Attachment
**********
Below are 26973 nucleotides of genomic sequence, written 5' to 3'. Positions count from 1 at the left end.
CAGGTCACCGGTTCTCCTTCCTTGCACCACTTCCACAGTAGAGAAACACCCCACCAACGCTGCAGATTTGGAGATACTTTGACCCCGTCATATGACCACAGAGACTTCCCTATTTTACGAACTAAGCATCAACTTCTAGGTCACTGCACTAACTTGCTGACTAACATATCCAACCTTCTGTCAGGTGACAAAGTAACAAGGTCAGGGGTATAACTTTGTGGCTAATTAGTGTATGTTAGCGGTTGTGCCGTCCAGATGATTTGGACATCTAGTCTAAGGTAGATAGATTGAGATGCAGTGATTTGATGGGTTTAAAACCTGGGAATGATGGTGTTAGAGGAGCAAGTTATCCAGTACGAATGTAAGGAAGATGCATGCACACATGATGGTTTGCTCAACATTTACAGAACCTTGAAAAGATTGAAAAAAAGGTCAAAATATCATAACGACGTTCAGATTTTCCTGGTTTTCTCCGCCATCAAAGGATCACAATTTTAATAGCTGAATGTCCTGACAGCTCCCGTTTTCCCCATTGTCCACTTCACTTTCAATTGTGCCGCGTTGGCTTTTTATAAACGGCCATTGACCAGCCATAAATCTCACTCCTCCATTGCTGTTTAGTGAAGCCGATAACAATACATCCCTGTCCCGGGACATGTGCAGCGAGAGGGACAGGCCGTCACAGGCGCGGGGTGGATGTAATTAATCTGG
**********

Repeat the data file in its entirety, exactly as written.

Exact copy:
Below are 26973 nucleotides of genomic sequence, written 5' to 3'. Positions count from 1 at the left end.
CAGGTCACCGGTTCTCCTTCCTTGCACCACTTCCACAGTAGAGAAACACCCCACCAACGCTGCAGATTTGGAGATACTTTGACCCCGTCATATGACCACAGAGACTTCCCTATTTTACGAACTAAGCATCAACTTCTAGGTCACTGCACTAACTTGCTGACTAACATATCCAACCTTCTGTCAGGTGACAAAGTAACAAGGTCAGGGGTATAACTTTGTGGCTAATTAGTGTATGTTAGCGGTTGTGCCGTCCAGATGATTTGGACATCTAGTCTAAGGTAGATAGATTGAGATGCAGTGATTTGATGGGTTTAAAACCTGGGAATGATGGTGTTAGAGGAGCAAGTTATCCAGTACGAATGTAAGGAAGATGCATGCACACATGATGGTTTGCTCAACATTTACAGAACCTTGAAAAGATTGAAAAAAAGGTCAAAATATCATAACGACGTTCAGATTTTCCTGGTTTTCTCCGCCATCAAAGGATCACAATTTTAATAGCTGAATGTCCTGACAGCTCCCGTTTTCCCCATTGTCCACTTCACTTTCAATTGTGCCGCGTTGGCTTTTTATAAACGGCCATTGACCAGCCATAAATCTCACTCCTCCATTGCTGTTTAGTGAAGCCGATAACAATACATCCCTGTCCCGGGACATGTGCAGCGAGAGGGACAGGCCGTCACAGGCGCGGGGTGGATGTAATTAATCTGG